Healthier Stay


I Recharge in…The Twilight Zone

Posted in Newer Posts,PFAM by Healthier Stay on May 17, 2013
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Rod Serling helps me to get back on my feet, by way of, The Twilight Zone.

Rod Serling helps me to get back on my feet, by way of, The Twilight Zone.

Submitted for your approval, as a part of the Patient For A Moment May 2013 Blog Carnival.

The Topic this month is, “How do you recharge when you need a break due to illness?”

This may seem nutty or out of this world but when I am exhausted, flaring or just completely fogged out I can’t concentrate.  One of my favorite ways to escape is reading, the only problem is that I straight up can’t concentrate from one word to the next.  As a chronically awesome person I battle my own attention span in so many ways due to: fatigue, pain, pain medicine, steroid therapy, brain fog, constant doctors appointments, bills…and…what was I talking about again? Yeah, that happens all of the time. Seriously I’ve found myself watching hours of How It’s Made episodes and not knowing what I’ve seen. Luckily the trivia vault in my brain functions on autopilot and I remember random facts days later whenever I need to school my friends, but I digress.

I used to love to watch YouTube videos on my computer but that can get out of hand and is rather unfulfilling. One day I was flipping through NetFlix and stumbled upon classic American television, The Twilight Zone! The Twilight Zone is perfect for my recuperation days because it’s an anthology series, there are over 100 episodes and it is always unpredictable. One episode shows a man betting his soul, another can tug your heatstrings as children pick out their new “electric grandmother” and still another teaches me to live my life as it happens rather than following superstition.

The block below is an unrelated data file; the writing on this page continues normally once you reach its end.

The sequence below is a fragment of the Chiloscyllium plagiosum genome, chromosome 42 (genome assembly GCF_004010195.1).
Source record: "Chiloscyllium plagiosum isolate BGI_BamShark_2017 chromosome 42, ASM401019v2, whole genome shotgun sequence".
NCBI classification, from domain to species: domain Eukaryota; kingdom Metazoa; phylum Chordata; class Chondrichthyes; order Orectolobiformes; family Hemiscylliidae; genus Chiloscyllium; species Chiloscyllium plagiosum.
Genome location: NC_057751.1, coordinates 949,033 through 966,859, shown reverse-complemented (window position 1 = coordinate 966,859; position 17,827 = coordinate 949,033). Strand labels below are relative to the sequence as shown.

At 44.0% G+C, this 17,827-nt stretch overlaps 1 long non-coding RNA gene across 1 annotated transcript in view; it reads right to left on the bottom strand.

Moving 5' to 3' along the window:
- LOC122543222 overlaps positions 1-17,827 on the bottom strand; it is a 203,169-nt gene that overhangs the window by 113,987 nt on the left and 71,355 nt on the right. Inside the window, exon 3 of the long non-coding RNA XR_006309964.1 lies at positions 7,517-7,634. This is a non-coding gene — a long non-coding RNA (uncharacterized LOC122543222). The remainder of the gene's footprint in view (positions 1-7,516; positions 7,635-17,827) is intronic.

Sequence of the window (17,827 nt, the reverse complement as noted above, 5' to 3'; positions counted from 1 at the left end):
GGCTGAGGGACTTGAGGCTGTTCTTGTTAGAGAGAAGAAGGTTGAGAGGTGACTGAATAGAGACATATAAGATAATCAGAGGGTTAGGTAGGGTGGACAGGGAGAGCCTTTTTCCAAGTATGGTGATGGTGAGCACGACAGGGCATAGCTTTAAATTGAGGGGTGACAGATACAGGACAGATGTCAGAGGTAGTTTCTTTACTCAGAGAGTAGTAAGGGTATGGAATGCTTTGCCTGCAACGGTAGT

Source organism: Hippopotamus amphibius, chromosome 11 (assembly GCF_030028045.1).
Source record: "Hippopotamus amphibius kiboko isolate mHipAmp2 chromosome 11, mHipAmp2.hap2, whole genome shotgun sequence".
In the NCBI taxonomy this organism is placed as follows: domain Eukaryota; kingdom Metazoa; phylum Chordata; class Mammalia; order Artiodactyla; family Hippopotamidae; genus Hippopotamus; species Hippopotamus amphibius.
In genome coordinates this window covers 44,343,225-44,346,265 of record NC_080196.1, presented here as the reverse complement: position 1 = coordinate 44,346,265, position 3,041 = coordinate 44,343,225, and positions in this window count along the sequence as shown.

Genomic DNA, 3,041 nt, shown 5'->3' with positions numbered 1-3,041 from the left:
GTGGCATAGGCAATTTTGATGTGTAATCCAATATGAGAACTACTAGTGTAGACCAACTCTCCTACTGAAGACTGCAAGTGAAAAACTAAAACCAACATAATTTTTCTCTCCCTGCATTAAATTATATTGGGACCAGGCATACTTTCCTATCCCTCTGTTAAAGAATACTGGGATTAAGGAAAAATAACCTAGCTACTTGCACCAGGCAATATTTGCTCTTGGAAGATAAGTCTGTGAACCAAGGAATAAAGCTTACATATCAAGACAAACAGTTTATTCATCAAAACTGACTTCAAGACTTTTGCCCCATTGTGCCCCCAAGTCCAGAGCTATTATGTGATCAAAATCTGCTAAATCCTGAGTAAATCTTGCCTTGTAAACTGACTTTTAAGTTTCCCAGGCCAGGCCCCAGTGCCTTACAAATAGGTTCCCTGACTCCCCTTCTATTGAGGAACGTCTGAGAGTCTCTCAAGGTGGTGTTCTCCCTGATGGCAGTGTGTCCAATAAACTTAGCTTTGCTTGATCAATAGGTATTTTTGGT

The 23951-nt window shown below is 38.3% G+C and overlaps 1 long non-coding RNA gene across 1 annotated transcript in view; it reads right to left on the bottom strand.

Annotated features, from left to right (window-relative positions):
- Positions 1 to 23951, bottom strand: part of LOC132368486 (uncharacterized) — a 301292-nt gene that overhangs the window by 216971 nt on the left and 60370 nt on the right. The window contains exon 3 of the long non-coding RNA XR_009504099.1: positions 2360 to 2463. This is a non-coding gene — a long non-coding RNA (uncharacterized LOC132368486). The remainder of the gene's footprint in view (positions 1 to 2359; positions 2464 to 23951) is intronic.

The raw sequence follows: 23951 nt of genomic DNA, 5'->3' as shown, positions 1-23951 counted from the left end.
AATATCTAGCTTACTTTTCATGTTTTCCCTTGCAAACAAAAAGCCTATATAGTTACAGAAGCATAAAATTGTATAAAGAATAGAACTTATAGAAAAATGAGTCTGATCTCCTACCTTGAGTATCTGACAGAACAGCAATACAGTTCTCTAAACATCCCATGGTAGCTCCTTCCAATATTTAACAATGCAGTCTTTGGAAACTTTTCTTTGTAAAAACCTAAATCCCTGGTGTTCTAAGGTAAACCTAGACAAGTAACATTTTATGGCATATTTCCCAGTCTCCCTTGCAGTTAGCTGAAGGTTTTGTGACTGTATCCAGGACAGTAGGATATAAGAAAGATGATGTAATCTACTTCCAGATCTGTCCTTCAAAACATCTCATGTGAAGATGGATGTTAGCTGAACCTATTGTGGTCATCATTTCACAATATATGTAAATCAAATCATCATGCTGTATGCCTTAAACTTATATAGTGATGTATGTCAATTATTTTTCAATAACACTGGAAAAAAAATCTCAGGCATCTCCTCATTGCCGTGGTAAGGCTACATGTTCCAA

Rod Serling was a genius. Not only because he wrote over 75% of the episodes but because he created a series of shows that can be watched back to back with little to no boredom. I am constantly intrigued by the way he can spin a compelling story in 22 minutes, just long enough before my mind starts a-wandering. It’s like he knows me.

This may seem like a silly post but I researched it this week. I just had several major dental procedures done and I spent an inordinate amount of time on my couch. Whenever I came back to consciousness I flipped on my pal Rod. He always has a story for me and I even found myself thankful for the life I have, rather than living in that strange dimension where store mannequins have memories and Robert Redford guides old ladies to the hereafter, that place they call, The Twilight Zone.

Once I have traversed all of the twilight dimensions I may have to see what Alfred Hitchcock Presents.

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From Donna Downer to Donna Kay

Posted in Archive Blogs by Healthier Stay on February 27, 2012